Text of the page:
Beyond Ukraine, Contrasts Between Young and McDermott
When U.S. Sen. Todd Young debated Democrat nominee Thomas McDermott Jr., and Libertarian James Sceniak last weekend for their only joint appearance, Russia continued to lose in its ill-fated invasion of Ukraine.
It was faltering so badly on the battlefield that the despot Vladimir Putin unleashed a terror campaign against Kyiv and other Ukrainian cities, using Iranian kamikaze drones to blow up utilities, parks and apartment buildings filled with people.
Within hours, Minority Leader Kevin McCarthy suggested that if Republicans take control of the House, the U.S. might pull out. “I think people are gonna be sitting in a recession and they’re not going to write a blank check to Ukraine,” McCarthy said. “They just won’t do it.”
In May, 57 House Republicans voted “no” on a $40 billion aid package to Ukraine, including U.S. Rep. Jim Banks of Columbia City. In the Senate, U.S. Sen. Mike Braun was one of 11 Republicans to vote no, saying, “I support helping Ukraine expel the Russian invasion, but as inflation, gas prices, and shortages wallop Americans here at home I can’t support $40 billion of new spending unless it’s offset with cuts.”
Former vice president Mike Pence, speaking to the Heritage Foundation on Wednesday, quickly took issue. “As Russia continues its unconscionable war of aggression to Ukraine, I believe that conservatives must make it clear that Putin must stop and Putin will pay,” Pence said. “There can be no room in the conservative movement for apologists to Putin.”
Young and McDermott were firmly in the Pence camp during Sunday’s debate. “I stand arm-in-arm with the Biden administration in their efforts to resource our brave Ukrainian fighters,” Young said. “We need to stand up for the basic principles of self-government and sovereignty.”
McDermott, a former U.S. Navy submariner, agreed when he called Russia a “mortal enemy,” adding, “Russia is pointing nuclear weapons at us. Russia is pointing nuclear weapons at Ukraine. And they’re threatening to use those weapons. We need to do everything we can to supply arms to Ukraine.”
As for whether massive voter fraud in 2020 “rigged the presidential election” the candidates were asked who actually won.
McDermott, who believes the election was fairly conducted, cited the “two faces of Todd Young” one on Jan. 6 when he was dressed in a camouflage jacket outside his Washington office building saying he supported President Trump, “and then we went in and voted for Joe Biden as president of the United States.
The McDermott campaign tweeted a photo of Sen, Young holding a high-powered rifle along with Wells County Commissioner Mike Vanover, who has been identified as a member of the Oath Keepers. “I think it’s a problem when our elected officials are out there with Oath Keepers,” said McDermott.
Young said of the election, “I acknowledge the day the election became official that Joe Biden won the presidency. I think the record is pretty clear on that one.”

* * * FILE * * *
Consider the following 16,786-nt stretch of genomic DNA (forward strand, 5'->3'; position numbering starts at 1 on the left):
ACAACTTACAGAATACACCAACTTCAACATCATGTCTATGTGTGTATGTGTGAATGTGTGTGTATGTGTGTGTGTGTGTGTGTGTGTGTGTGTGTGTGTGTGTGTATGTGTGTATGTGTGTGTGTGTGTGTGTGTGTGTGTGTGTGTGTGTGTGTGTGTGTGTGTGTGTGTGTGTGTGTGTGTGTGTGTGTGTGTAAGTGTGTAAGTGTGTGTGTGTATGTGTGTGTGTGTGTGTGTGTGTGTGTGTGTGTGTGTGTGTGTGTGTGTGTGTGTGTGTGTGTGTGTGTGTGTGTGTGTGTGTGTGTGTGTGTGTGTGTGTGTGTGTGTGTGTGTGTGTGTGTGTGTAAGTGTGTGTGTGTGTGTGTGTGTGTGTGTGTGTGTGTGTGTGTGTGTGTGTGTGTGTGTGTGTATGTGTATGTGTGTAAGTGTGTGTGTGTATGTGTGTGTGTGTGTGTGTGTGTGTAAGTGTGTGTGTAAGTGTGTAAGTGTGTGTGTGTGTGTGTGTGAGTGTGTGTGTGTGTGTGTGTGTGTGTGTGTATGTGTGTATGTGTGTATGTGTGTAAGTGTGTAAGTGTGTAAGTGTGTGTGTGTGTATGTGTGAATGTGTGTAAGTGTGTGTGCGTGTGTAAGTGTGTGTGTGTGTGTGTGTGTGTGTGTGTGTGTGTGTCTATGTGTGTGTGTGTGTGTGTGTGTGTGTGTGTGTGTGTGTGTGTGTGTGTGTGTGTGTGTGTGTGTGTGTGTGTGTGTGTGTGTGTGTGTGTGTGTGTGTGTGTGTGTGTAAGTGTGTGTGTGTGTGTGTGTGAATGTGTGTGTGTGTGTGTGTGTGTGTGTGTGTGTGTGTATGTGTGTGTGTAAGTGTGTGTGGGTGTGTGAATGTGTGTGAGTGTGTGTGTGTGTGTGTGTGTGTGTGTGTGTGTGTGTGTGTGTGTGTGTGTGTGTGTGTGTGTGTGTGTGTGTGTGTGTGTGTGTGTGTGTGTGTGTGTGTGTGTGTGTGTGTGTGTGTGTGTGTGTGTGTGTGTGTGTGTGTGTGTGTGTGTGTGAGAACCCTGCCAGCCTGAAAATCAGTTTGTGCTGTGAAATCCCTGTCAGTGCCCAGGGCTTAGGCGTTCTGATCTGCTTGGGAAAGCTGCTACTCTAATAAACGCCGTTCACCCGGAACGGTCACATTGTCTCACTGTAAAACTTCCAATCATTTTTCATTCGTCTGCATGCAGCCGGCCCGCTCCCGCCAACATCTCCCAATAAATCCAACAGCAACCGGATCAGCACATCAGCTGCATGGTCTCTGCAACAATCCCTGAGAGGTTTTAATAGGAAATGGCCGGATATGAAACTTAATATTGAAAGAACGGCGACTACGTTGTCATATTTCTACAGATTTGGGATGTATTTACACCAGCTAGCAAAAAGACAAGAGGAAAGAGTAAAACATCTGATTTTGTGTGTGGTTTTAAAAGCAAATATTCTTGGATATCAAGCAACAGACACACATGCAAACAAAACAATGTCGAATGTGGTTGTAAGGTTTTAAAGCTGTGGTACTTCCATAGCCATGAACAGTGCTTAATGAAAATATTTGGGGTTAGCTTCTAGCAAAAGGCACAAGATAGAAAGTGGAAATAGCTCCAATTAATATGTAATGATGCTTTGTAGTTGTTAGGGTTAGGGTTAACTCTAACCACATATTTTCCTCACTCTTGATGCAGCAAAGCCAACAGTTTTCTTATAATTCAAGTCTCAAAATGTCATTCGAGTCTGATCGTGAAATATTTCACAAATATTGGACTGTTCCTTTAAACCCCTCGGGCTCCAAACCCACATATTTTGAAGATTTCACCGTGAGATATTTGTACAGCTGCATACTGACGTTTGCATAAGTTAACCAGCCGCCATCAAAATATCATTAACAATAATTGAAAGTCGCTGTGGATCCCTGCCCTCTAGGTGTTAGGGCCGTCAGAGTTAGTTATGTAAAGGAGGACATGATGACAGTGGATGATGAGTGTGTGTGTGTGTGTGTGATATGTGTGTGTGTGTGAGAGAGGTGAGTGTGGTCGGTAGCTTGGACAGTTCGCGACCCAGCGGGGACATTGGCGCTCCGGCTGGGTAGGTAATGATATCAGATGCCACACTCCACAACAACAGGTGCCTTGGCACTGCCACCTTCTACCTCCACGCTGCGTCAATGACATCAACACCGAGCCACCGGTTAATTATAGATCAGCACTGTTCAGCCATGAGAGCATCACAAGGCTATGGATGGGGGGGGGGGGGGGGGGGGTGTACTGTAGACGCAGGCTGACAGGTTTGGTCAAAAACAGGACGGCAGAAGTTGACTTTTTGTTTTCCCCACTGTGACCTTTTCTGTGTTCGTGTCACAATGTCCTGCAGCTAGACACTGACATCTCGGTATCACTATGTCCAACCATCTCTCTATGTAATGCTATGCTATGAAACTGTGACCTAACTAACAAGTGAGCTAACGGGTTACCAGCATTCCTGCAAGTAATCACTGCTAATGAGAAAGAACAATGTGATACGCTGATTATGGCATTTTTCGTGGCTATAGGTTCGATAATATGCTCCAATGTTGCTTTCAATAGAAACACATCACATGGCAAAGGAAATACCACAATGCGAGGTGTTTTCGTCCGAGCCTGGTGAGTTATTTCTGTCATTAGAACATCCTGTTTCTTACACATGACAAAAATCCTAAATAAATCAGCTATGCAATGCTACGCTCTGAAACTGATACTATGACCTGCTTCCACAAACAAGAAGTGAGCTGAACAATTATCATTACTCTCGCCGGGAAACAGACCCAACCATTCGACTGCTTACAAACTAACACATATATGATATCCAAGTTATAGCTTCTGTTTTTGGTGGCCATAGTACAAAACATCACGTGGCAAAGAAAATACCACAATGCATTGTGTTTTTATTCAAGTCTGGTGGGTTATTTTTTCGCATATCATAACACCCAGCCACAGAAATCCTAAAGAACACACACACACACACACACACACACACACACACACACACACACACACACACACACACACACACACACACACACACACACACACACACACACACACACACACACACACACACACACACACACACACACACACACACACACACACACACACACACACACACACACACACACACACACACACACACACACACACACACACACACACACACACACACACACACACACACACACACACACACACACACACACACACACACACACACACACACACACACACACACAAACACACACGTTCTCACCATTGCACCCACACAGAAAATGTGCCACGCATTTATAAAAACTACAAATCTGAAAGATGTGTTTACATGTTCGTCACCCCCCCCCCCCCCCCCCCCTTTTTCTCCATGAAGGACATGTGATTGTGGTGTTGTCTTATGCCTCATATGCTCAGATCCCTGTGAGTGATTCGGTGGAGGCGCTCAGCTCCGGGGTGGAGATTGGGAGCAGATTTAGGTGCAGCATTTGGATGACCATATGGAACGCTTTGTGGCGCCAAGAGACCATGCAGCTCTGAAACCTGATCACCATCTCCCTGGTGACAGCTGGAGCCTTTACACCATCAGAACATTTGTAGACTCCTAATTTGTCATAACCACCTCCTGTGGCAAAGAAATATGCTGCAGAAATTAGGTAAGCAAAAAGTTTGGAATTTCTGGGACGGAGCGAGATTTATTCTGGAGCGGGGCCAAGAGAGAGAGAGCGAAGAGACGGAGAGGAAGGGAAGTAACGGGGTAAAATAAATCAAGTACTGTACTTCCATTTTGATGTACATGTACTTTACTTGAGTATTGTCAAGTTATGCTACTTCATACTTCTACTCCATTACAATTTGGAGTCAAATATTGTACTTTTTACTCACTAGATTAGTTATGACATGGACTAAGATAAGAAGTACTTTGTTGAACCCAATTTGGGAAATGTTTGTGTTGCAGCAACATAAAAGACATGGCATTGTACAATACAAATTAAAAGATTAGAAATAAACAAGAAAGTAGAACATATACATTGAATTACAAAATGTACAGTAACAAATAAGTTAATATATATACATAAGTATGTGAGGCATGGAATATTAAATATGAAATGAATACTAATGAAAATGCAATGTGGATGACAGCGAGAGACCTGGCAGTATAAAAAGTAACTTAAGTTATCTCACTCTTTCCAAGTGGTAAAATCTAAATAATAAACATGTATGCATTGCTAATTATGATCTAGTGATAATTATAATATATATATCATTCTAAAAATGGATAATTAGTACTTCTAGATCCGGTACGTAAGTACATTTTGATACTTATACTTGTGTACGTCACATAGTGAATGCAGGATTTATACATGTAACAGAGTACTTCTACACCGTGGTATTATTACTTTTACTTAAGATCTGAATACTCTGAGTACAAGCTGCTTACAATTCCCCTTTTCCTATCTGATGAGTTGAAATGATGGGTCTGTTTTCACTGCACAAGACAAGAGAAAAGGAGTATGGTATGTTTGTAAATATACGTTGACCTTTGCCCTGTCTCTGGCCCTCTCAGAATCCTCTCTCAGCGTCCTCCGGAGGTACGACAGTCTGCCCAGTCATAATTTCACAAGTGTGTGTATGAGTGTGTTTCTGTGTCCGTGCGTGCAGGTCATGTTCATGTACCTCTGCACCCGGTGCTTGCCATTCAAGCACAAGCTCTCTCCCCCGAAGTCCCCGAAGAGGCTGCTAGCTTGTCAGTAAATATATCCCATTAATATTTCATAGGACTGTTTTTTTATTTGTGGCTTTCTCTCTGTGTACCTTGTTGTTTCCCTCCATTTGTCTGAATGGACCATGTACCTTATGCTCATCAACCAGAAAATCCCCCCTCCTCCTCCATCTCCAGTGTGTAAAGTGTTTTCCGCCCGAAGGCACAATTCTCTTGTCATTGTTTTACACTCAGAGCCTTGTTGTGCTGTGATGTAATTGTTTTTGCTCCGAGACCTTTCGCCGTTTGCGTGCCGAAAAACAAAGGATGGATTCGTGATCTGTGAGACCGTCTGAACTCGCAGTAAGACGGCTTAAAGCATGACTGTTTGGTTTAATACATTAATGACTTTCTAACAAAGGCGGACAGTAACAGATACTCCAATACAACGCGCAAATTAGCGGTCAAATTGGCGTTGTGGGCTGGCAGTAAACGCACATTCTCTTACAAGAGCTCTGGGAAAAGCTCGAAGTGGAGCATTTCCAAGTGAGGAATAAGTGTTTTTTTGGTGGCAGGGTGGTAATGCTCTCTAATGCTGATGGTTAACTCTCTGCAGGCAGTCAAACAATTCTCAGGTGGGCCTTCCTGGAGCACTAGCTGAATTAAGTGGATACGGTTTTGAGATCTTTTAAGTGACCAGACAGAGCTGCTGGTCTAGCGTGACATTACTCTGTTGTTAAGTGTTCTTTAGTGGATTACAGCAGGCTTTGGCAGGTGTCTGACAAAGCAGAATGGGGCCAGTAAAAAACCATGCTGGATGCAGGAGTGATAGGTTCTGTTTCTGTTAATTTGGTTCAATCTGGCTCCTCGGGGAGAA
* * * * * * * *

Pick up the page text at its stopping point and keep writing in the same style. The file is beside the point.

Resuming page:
There were other contrasts between Sen. Young and Mayor McDermott.
On abortion, Mayor McDermott said that Supreme Court’s repeal of Roe v. Wade “threw women into turmoil,” adding, “I support the limitations on abortion that existed under Roe v. Wade.”
“I don’t think it’s right that Hoosier women are treated like second-class citizens. Sen. Young told us in 2016 he was 100% against abortion with no exceptions, and he followed through by confirming three anti-choice U.S. Supreme Court justices,” McDermott said.
Young called abortion “a state issue,” explaining, “The people of Indiana and 49 other states are in the process, consistent with our values and our ideas, of trying to get this right. I don’t think anyone pretends that we’ve gotten it right. I do accept exceptions, and I’ll accept whatever the people of Indiana decide.”
On the potential repeal of the Obergefell ruling that paved the way for same sex marriage, Sen. Young called it “settled law.” But many considered Roe “settled law.”
“If presented with this issue, my first thought is why does big government regulate marriage altogether?” Young asked. “They certainly don’t regulate baptisms and other religious sacraments. But my second is, I’ll listen to Hoosiers and allow them to weigh in.”
McDermott said, “I will vote to codify Obergebell as well as Roe v. Wade.” He also took issue with Young, saying, “I think it’s abysmal you have a U.S. senator that can’t say yes or no on whether he supports same-sex marriages.”
On cannabis reform, McDermott said he supports legalized recreational and medicinal marijuana, noting that at Illinois and Michigan dispensaries parking lots, “75% have Indiana license plates.”
“This is an ancient policy we still enforce in Indiana. Illinois made more money taxing cannabis last year than it did taxing alcohol,” McDermott said.
McDermott also took a shot at Gov. Eric Holcomb, who will not follow President Biden’s lead and pardon those Hoosiers convicted on federal possession charges. “That’s two-faced. That’s the Hoosier Two-Step, and I’ll tell you what, I think our U.S. senator should take the lead on this issue so we can stop arresting Hoosiers and putting them in jail for having a plant in their pocket,” McDermott said.
Young said that cannabis reform “wouldn’t be my top priority.” He added that he “certainly will consider” removing any federal barriers to state actions on marijuana.
The columnist is publisher of Howey Politics Indiana at www.howeypolitics.com.